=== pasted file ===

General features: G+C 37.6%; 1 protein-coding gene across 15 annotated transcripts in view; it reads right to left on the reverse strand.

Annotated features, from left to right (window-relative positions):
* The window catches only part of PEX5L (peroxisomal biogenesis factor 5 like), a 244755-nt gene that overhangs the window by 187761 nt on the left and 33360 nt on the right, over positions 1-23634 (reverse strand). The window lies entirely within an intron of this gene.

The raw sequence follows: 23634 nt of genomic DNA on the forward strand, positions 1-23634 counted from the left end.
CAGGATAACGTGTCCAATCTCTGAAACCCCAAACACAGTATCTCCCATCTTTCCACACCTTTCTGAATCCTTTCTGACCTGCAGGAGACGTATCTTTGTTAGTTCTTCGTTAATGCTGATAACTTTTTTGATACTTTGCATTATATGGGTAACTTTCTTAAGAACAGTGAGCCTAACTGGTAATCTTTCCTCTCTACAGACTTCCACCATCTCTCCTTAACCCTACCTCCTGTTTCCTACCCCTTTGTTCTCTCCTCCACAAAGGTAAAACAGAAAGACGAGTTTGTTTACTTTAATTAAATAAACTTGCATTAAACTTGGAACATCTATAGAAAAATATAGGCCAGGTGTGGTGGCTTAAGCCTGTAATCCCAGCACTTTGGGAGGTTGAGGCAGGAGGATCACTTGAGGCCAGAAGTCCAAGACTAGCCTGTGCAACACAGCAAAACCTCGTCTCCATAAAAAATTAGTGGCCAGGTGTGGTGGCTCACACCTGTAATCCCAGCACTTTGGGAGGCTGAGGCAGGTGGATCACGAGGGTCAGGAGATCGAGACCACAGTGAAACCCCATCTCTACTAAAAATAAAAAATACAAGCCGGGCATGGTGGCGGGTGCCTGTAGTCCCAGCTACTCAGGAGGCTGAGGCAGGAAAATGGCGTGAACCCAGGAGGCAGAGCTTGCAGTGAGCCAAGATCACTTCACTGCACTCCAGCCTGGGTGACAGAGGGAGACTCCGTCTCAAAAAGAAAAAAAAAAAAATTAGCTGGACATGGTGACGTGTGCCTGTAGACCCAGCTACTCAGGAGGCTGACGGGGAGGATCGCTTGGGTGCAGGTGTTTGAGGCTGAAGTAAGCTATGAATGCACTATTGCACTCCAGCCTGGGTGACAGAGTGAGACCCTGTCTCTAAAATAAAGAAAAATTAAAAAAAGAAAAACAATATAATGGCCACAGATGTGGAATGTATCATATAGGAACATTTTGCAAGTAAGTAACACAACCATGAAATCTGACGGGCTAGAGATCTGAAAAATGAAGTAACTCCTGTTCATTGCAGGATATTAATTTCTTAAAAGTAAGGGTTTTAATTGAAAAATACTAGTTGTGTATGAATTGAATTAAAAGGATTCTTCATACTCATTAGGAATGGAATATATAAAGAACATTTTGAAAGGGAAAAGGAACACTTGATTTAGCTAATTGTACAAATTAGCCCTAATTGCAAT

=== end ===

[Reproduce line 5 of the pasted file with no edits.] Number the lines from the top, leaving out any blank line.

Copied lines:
CAGGATAACGTGTCCAATCTCTGAAACCCCAAACACAGTATCTCCCATCTTTCCACACCTTTCTGAATCCTTTCTGACCTGCAGGAGACGTATCTTTGTTAGTTCTTCGTTAATGCTGATAACTTTTTTGATACTTTGCATTATATGGGTAACTTTCTTAAGAACAGTGAGCCTAACTGGTAATCTTTCCTCTCTACAGACTTCCACCATCTCTCCTTAACCCTACCTCCTGTTTCCTACCCCTTTGTTCTCTCCTCCACAAAGGTAAAACAGAAAGACGAGTTTGTTTACTTTAATTAAATAAACTTGCATTAAACTTGGAACATCTATAGAAAAATATAGGCCAGGTGTGGTGGCTTAAGCCTGTAATCCCAGCACTTTGGGAGGTTGAGGCAGGAGGATCACTTGAGGCCAGAAGTCCAAGACTAGCCTGTGCAACACAGCAAAACCTCGTCTCCATAAAAAATTAGTGGCCAGGTGTGGTGGCTCACACCTGTAATCCCAGCACTTTGGGAGGCTGAGGCAGGTGGATCACGAGGGTCAGGAGATCGAGACCACAGTGAAACCCCATCTCTACTAAAAATAAAAAATACAAGCCGGGCATGGTGGCGGGTGCCTGTAGTCCCAGCTACTCAGGAGGCTGAGGCAGGAAAATGGCGTGAACCCAGGAGGCAGAGCTTGCAGTGAGCCAAGATCACTTCACTGCACTCCAGCCTGGGTGACAGAGGGAGACTCCGTCTCAAAAAGAAAAAAAAAAAAATTAGCTGGACATGGTGACGTGTGCCTGTAGACCCAGCTACTCAGGAGGCTGACGGGGAGGATCGCTTGGGTGCAGGTGTTTGAGGCTGAAGTAAGCTATGAATGCACTATTGCACTCCAGCCTGGGTGACAGAGTGAGACCCTGTCTCTAAAATAAAGAAAAATTAAAAAAAGAAAAACAATATAATGGCCACAGATGTGGAATGTATCATATAGGAACATTTTGCAAGTAAGTAACACAACCATGAAATCTGACGGGCTAGAGATCTGAAAAATGAAGTAACTCCTGTTCATTGCAGGATATTAATTTCTTAAAAGTAAGGGTTTTAATTGAAAAATACTAGTTGTGTATGAATTGAATTAAAAGGATTCTTCATACTCATTAGGAATGGAATATATAAAGAACATTTTGAAAGGGAAAAGGAACACTTGATTTAGCTAATTGTACAAATTAGCCCTAATTGCAAT